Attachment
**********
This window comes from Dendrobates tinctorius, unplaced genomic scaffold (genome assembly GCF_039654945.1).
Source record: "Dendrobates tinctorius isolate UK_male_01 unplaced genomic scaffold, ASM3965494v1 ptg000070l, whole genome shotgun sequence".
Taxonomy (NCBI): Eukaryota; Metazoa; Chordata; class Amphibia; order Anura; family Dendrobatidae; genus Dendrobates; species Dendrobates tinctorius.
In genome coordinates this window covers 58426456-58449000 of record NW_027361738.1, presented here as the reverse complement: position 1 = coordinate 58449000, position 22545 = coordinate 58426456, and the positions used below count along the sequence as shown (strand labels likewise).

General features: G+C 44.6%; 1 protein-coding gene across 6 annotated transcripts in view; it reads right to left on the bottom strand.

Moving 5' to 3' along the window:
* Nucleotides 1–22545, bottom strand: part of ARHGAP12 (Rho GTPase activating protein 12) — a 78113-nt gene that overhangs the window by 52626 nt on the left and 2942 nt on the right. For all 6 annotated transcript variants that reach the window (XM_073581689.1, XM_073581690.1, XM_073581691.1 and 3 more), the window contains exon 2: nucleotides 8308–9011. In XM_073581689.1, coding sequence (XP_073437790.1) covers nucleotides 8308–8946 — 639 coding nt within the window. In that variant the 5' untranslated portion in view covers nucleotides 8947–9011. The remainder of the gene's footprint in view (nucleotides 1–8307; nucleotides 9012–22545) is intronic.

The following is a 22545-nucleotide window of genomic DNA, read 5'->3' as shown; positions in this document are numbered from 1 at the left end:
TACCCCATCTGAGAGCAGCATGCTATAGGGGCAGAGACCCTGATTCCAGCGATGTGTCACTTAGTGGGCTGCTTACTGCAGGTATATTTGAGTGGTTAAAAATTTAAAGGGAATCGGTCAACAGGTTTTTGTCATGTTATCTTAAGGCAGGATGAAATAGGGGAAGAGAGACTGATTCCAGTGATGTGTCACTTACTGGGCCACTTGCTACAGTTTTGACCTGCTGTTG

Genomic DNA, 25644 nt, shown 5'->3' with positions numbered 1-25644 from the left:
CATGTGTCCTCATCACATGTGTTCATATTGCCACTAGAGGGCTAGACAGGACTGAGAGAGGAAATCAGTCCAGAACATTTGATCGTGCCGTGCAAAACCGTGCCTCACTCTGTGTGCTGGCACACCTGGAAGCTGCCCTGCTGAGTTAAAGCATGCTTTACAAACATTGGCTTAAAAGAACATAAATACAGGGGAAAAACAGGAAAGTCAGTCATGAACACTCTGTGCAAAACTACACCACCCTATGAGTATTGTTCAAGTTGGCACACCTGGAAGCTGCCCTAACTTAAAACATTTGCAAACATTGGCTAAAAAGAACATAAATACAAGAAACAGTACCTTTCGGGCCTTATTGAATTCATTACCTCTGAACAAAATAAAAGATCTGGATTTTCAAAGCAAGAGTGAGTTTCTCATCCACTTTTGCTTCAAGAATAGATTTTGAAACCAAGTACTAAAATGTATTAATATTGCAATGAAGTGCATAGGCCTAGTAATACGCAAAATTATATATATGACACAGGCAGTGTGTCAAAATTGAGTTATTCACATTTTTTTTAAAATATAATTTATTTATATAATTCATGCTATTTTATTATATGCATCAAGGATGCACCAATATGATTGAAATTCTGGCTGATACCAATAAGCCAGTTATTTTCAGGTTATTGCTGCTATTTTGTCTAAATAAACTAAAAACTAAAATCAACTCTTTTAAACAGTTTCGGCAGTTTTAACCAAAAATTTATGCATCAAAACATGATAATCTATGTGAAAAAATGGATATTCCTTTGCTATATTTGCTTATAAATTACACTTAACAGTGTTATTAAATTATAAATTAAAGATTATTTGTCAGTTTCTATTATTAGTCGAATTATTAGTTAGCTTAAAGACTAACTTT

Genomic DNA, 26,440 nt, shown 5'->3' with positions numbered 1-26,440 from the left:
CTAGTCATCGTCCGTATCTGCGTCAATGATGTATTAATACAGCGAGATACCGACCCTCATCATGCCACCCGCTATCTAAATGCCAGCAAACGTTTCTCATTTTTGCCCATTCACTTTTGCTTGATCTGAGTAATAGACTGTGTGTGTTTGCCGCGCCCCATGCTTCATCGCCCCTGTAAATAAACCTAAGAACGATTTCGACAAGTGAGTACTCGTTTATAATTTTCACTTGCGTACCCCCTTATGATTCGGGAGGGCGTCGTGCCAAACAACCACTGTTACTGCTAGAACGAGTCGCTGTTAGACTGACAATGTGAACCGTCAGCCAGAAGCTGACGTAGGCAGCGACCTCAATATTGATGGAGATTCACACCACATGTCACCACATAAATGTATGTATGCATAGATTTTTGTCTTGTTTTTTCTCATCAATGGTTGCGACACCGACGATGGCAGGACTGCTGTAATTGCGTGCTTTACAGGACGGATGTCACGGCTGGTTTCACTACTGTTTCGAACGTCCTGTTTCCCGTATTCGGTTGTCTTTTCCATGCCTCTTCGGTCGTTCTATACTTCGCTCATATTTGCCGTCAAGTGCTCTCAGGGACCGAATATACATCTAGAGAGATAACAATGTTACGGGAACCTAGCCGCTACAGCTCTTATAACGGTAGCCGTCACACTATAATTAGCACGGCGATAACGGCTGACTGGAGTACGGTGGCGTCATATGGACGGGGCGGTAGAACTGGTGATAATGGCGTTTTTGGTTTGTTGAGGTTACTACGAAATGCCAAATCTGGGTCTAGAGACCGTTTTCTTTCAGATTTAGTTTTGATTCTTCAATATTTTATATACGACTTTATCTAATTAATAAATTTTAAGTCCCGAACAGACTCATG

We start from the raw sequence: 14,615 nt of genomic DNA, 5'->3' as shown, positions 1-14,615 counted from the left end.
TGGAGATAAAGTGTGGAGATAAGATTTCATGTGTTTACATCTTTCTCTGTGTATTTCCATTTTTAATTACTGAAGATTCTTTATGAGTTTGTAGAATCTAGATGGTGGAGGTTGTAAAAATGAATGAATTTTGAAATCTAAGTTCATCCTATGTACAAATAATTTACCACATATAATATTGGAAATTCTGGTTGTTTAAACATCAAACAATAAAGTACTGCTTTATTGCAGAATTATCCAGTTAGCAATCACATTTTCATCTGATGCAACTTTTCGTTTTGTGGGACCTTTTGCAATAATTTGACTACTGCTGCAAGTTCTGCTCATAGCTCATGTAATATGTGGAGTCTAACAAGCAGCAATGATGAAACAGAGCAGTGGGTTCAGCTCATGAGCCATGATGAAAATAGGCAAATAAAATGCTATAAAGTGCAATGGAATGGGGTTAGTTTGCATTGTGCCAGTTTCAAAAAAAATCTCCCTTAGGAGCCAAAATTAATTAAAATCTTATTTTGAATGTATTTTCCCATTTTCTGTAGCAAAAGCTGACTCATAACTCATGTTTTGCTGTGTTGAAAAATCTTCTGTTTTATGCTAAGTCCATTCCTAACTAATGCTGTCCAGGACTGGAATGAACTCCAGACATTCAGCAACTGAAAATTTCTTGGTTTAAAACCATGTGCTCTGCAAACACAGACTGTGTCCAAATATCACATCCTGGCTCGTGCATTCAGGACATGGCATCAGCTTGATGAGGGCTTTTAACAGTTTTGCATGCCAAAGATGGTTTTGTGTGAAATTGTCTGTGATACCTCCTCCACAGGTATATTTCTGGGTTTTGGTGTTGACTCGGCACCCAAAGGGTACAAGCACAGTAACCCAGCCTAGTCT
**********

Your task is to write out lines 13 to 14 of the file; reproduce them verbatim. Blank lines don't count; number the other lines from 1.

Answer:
CTAGTCATCGTCCGTATCTGCGTCAATGATGTATTAATACAGCGAGATACCGACCCTCATCATGCCACCCGCTATCTAAATGCCAGCAAACGTTTCTCATTTTTGCCCATTCACTTTTGCTTGATCTGAGTAATAGACTGTGTGTGTTTGCCGCGCCCCATGCTTCATCGCCCCTGTAAATAAACCTAAGAACGATTTCGACAAGTGAGTACTCGTTTATAATTTTCACTTGCGTACCCCCTTATGATTCGGGAGGGCGTCGTGCCAAACAACCACTGTTACTGCTAGAACGAGTCGCTGTTAGACTGACAATGTGAACCGTCAGCCAGAAGCTGACGTAGGCAGCGACCTCAATATTGATGGAGATTCACACCACATGTCACCACATAAATGTATGTATGCATAGATTTTTGTCTTGTTTTTTCTCATCAATGGTTGCGACACCGACGATGGCAGGACTGCTGTAATTGCGTGCTTTACAGGACGGATGTCACGGCTGGTTTCACTACTGTTTCGAACGTCCTGTTTCCCGTATTCGGTTGTCTTTTCCATGCCTCTTCGGTCGTTCTATACTTCGCTCATATTTGCCGTCAAGTGCTCTCAGGGACCGAATATACATCTAGAGAGATAACAATGTTACGGGAACCTAGCCGCTACAGCTCTTATAACGGTAGCCGTCACACTATAATTAGCACGGCGATAACGGCTGACTGGAGTACGGTGGCGTCATATGGACGGGGCGGTAGAACTGGTGATAATGGCGTTTTTGGTTTGTTGAGGTTACTACGAAATGCCAAATCTGGGTCTAGAGACCGTTTTCTTTCAGATTTAGTTTTGATTCTTCAATATTTTATATACGACTTTATCTAATTAATAAATTTTAAGTCCCGAACAGACTCATG

We start from the raw sequence: 14,615 nt of genomic DNA, 5'->3' as shown, positions 1-14,615 counted from the left end.